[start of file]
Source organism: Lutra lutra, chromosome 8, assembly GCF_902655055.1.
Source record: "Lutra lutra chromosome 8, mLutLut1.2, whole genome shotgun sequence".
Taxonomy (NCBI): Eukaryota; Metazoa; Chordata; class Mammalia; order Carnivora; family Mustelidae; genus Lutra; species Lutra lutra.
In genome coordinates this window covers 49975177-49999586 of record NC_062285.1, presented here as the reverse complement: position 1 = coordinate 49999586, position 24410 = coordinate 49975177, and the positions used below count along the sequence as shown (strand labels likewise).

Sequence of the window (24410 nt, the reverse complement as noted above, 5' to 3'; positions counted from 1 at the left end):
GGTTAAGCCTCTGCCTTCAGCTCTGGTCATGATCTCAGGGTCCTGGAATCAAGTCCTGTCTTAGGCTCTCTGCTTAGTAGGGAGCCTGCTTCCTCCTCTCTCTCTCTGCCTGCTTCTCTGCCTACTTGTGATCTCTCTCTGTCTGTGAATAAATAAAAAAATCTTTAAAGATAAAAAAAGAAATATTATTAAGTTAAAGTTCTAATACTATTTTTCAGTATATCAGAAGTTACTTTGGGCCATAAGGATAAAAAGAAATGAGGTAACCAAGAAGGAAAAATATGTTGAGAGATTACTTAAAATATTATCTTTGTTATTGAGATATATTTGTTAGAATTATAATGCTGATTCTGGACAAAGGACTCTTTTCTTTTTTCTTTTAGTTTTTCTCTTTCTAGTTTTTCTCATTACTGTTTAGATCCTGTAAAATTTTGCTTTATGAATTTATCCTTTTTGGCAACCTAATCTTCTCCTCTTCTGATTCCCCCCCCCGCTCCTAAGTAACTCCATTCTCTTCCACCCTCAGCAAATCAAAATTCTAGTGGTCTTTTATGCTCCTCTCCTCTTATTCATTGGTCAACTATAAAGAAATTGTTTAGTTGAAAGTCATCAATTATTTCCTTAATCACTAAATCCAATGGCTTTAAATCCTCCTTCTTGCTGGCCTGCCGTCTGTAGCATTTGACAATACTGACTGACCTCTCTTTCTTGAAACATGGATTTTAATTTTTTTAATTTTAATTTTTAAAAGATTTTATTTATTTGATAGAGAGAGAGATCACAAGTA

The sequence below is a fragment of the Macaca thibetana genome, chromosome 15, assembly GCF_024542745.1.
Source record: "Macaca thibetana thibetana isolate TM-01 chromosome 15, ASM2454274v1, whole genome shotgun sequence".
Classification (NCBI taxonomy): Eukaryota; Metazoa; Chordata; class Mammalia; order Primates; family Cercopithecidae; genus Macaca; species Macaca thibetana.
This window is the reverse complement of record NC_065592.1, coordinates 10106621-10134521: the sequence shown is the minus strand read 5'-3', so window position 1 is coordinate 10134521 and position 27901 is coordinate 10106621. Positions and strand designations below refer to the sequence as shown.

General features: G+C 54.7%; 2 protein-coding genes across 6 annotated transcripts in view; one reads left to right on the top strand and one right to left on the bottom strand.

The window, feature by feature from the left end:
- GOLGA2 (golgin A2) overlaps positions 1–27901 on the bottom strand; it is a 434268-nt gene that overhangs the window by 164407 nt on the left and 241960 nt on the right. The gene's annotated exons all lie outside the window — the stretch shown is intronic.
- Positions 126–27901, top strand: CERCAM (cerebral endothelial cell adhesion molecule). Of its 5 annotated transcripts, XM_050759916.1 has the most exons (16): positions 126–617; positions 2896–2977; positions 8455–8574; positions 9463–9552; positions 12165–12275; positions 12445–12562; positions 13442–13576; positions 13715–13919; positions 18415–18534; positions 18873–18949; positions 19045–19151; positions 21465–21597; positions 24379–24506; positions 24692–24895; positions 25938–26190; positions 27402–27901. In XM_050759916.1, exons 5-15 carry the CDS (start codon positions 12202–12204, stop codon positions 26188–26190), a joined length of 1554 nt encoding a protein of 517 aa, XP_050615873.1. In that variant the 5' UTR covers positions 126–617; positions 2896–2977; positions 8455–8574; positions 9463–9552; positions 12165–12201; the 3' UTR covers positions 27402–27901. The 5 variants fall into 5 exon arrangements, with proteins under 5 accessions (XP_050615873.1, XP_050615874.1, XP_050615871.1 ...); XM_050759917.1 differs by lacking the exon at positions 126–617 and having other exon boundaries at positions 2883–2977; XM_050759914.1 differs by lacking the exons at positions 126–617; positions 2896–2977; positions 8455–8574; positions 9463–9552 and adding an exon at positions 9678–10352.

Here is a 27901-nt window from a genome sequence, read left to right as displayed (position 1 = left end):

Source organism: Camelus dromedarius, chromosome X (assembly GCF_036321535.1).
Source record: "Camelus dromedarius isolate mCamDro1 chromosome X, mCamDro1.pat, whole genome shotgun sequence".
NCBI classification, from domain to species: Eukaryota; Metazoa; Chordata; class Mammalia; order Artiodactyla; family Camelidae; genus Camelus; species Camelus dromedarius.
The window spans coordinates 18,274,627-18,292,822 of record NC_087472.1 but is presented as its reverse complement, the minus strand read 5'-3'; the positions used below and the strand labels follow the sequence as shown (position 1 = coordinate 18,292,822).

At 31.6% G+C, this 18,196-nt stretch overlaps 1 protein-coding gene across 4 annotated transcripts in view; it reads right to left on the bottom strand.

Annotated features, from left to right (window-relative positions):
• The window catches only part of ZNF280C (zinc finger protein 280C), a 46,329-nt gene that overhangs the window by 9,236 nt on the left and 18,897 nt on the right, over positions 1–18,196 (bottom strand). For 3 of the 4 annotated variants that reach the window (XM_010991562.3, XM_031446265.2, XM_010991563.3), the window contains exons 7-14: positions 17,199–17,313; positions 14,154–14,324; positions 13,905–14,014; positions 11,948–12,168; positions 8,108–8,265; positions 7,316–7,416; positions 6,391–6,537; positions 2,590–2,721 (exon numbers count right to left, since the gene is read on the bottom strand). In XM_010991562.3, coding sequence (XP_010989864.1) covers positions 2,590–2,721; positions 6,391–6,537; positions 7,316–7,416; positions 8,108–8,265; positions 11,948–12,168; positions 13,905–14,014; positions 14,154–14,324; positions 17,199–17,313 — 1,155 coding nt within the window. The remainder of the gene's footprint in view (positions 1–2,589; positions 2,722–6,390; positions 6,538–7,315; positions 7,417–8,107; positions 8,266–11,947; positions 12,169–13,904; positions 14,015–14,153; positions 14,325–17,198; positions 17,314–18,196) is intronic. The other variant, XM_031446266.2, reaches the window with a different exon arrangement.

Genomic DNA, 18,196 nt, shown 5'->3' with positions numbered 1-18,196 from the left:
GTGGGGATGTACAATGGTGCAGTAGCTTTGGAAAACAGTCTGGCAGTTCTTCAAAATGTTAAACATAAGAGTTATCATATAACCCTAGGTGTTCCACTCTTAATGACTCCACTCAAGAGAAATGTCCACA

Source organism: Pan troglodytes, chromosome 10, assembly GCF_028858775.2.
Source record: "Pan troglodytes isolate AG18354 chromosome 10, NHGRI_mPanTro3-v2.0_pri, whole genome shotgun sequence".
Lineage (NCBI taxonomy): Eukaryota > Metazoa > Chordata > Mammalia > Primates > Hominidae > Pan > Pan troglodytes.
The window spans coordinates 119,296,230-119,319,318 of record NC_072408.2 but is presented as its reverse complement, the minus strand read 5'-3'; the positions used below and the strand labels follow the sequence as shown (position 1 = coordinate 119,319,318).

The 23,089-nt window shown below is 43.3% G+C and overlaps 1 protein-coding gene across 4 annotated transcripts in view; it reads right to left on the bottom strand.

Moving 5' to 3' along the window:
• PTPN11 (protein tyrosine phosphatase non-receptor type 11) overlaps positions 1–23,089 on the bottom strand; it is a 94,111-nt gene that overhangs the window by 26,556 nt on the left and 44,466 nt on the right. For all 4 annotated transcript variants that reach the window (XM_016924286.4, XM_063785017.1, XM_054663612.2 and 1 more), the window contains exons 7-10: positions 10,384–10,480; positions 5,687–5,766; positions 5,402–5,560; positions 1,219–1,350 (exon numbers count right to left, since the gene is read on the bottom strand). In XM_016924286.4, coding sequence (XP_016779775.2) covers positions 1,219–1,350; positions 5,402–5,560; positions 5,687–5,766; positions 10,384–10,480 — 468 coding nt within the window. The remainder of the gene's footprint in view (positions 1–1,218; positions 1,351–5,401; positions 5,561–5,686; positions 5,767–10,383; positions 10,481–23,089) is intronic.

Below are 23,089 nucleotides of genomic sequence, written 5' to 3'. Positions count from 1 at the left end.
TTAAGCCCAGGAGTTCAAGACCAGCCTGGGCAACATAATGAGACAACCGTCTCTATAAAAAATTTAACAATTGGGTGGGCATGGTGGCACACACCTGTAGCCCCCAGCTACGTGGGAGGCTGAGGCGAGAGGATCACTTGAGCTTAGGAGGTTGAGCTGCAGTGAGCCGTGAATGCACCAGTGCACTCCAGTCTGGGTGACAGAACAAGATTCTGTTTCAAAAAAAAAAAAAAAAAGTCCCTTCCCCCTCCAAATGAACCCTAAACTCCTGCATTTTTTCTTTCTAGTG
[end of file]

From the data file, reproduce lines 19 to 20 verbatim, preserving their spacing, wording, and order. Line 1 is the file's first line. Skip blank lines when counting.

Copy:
The window spans coordinates 18,274,627-18,292,822 of record NC_087472.1 but is presented as its reverse complement, the minus strand read 5'-3'; the positions used below and the strand labels follow the sequence as shown (position 1 = coordinate 18,292,822).

At 31.6% G+C, this 18,196-nt stretch overlaps 1 protein-coding gene across 4 annotated transcripts in view; it reads right to left on the bottom strand.